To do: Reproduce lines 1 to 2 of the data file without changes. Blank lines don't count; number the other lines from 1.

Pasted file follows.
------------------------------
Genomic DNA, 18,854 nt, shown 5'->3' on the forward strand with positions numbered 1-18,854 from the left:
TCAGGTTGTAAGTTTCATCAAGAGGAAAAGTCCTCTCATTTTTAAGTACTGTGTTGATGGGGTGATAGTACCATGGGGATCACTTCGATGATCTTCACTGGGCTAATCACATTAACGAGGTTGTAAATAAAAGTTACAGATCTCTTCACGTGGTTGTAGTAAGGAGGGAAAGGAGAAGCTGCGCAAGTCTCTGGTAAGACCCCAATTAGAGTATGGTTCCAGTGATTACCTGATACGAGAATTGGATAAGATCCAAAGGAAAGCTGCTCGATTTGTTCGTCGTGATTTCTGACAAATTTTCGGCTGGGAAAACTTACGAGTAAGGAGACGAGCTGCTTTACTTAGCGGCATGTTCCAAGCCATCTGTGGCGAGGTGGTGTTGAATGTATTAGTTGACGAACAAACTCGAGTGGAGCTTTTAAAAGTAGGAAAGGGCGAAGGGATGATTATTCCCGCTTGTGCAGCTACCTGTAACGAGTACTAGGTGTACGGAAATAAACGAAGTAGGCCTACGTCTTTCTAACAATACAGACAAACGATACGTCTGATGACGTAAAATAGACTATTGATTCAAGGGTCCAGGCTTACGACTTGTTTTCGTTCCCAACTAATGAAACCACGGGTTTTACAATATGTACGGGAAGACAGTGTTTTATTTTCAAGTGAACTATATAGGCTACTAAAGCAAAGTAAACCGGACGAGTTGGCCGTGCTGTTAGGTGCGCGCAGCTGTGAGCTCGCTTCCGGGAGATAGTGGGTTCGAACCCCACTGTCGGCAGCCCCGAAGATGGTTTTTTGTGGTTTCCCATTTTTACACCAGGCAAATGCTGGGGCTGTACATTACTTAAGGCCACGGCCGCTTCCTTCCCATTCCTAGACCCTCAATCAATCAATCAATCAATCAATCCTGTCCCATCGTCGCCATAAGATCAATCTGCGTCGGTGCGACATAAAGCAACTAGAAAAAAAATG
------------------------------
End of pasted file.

Genomic DNA, 18,854 nt, shown 5'->3' on the forward strand with positions numbered 1-18,854 from the left:
TCAGGTTGTAAGTTTCATCAAGAGGAAAAGTCCTCTCATTTTTAAGTACTGTGTTGATGGGGTGATAGTACCATGGGGATCACTTCGATGATCTTCACTGGGCTAATCACATTAACGAGGTTGTAAATAAAAGTTACAGATCTCTTCACGTGGTTGTAGTAAGGAGGGAAAGGAGAAGCTGCGCAAGTCTCTGGTAAGACCCCAATTAGAGTATGGTTCCAGTGATTACCTGATACGAGAATTGGATAAGATCCAAAGGAAAGCTGCTCGATTTGTTCGTCGTGATTTCTGACAAATTTTCGGCTGGGAAAACTTACGAGTAAGGAGACGAGCTGCTTTACTTAGCGGCATGTTCCAAGCCATCTGTGGCGAGGTGGTGTTGAATGTATTAGTTGACGAACAAACTCGAGTGGAGCTTTTAAAAGTAGGAAAGGGCGAAGGGATGATTATTCCCGCTTGTGCAGCTACCTGTAACGAGTACTAGGTGTACGGAAATAAACGAAGTAGGCCTACGTCTTTCTAACAATACAGACAAACGATACGTCTGATGACGTAAAATAGACTATTGATTCAAGGGTCCAGGCTTACGACTTGTTTTCGTTCCCAACTAATGAAACCACGGGTTTTACAATATGTACGGGAAGACAGTGTTTTATTTTCAAGTGAACTATATAGGCTACTAAAGCAAAGTAAACCGGACGAGTTGGCCGTGCTGTTAGGTGCGCGCAGCTGTGAGCTCGCTTCCGGGAGATAGTGGGTTCGAACCCCACTGTCGGCAGCCCCGAAGATGGTTTTTTGTGGTTTCCCATTTTTACACCAGGCAAATGCTGGGGCTGTACATTACTTAAGGCCACGGCCGCTTCCTTCCCATTCCTAGACCCTCAATCAATCAATCAATCAATCAATCCTGTCCCATCGTCGCCATAAGATCAATCTGCGTCGGTGCGACATAAAGCAACTAGAAAAAAAATG